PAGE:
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Each Monday, Tommy Tomlinson delivers thoughtful commentary on an important topic in the news. Through these perspectives, he seeks to find common ground that leads to deeper understanding of complex issues and that helps people relate to what others are feeling, even if they don’t agree.

On My Mind: The Many Comebacks Of Thomas Davis

U.S. Army National Guard Photo by Sgt. Leticia Samuels
North Carolina National Guard Public Affairs

Why do those of us who love sports, love sports? Part of it is the connection to a team, to feel part of something bigger. Part of it is the power and beauty and grace of athletic bodies in motion.

And part of it, I think, is to see resilience in action — to watch and learn as fellow human beings come back from hard times and tough losses.


That last part is what I think of when I think of linebacker Thomas Davis.

Davis is signing a ceremonial one-day contract this week to officially retire as a Carolina Panther, where he played the first 13 of his 15 NFL seasons. Greg Olsen, the Panthers' former Pro Bowl tight end, is retiring with him as a Panther on the same day.

They’re both among the best players in Panthers’ history. But Davis is special because of what he dealt with along the way.

In 2009, his fifth season with the Panthers, Davis tore the ACL in his right knee. In football, that injury — to the anterior cruciate ligament — is common and devastating. Many players never come back from it. Davis missed the rest of that season.

The next year, in training camp, he tore the same ACL again. He missed all of 2010.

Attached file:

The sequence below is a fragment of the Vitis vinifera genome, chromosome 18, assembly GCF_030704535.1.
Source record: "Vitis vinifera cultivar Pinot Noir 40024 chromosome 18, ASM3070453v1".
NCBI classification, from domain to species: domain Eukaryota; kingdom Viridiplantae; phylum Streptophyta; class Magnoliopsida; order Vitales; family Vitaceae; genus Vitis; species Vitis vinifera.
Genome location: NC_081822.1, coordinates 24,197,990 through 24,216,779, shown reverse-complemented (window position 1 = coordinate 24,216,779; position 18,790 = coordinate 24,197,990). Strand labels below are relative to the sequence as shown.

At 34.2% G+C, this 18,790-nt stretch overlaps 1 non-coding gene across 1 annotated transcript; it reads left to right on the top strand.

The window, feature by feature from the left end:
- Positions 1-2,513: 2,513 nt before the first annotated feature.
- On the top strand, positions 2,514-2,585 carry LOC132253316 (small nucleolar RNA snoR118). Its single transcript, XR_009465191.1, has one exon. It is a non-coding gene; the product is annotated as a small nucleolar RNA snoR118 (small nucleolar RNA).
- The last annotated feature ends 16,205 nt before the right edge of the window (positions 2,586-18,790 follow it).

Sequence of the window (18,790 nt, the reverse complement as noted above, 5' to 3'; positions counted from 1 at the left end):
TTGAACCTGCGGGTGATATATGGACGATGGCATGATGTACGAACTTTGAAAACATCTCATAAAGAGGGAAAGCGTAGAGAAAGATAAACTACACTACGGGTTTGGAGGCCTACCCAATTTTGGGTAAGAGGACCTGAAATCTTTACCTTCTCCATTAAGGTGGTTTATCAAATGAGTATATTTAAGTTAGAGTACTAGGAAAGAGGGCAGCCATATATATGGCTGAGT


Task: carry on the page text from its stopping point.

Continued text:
In 2011, in just the second game of the season, he tore the same ACL for a third time. No professional athlete had ever come back from three ACL tears to the same knee. A torn ACL requires surgery and months of agonizing rehab. Davis knew, because he had already done it twice. That day, there in the trainer’s room, he decided to quit.

The next day, he changed his mind.

And what happened after that is pretty close to a sports miracle. Not only did he come back a third time, somehow he was even better. He was still one of the fastest linebackers in the league. He made three Pro Bowls. He ended up playing nine more years after that third ACL surgery, including the Panthers’ Super Bowl season in 2015. By the way, he played in that Super Bowl with a broken forearm.

Along the way, he and his wife, Kelly, built the Defending Dreams Foundation to help disadvantaged students here in Charlotte. For his community work, he won the NFL’s Man of the Year award in 2014.

I wrote a magazine story about Davis when he returned to the Panthers after that third ACL injury. One thing I noticed was that he always had a scab on the bridge of his nose. It turned out that he could never find a helmet to fit right, and so when he made a tackle, the edge of the helmet would scrape his same spot raw, over and over again. He put up with it for all those years. And of course, he put up with a lot worse.

We’ve all gone through a world of hurt this past year of COVID-19, along with all the other injuries and pains that life visits upon us all. Thomas Davis reminds me that sometimes we have more guts than we think. And if we don’t let our injuries define us, maybe there’s a place on the other side where we can rest, and our scars can heal for good.

Tommy Tomlinson’s On My Mind column runs Mondays on WFAE and WFAE.org. It represents his opinion, not the opinion of WFAE. You can respond to this column in the comments section below. You can also email Tommy at ttomlinson@wfae.org.

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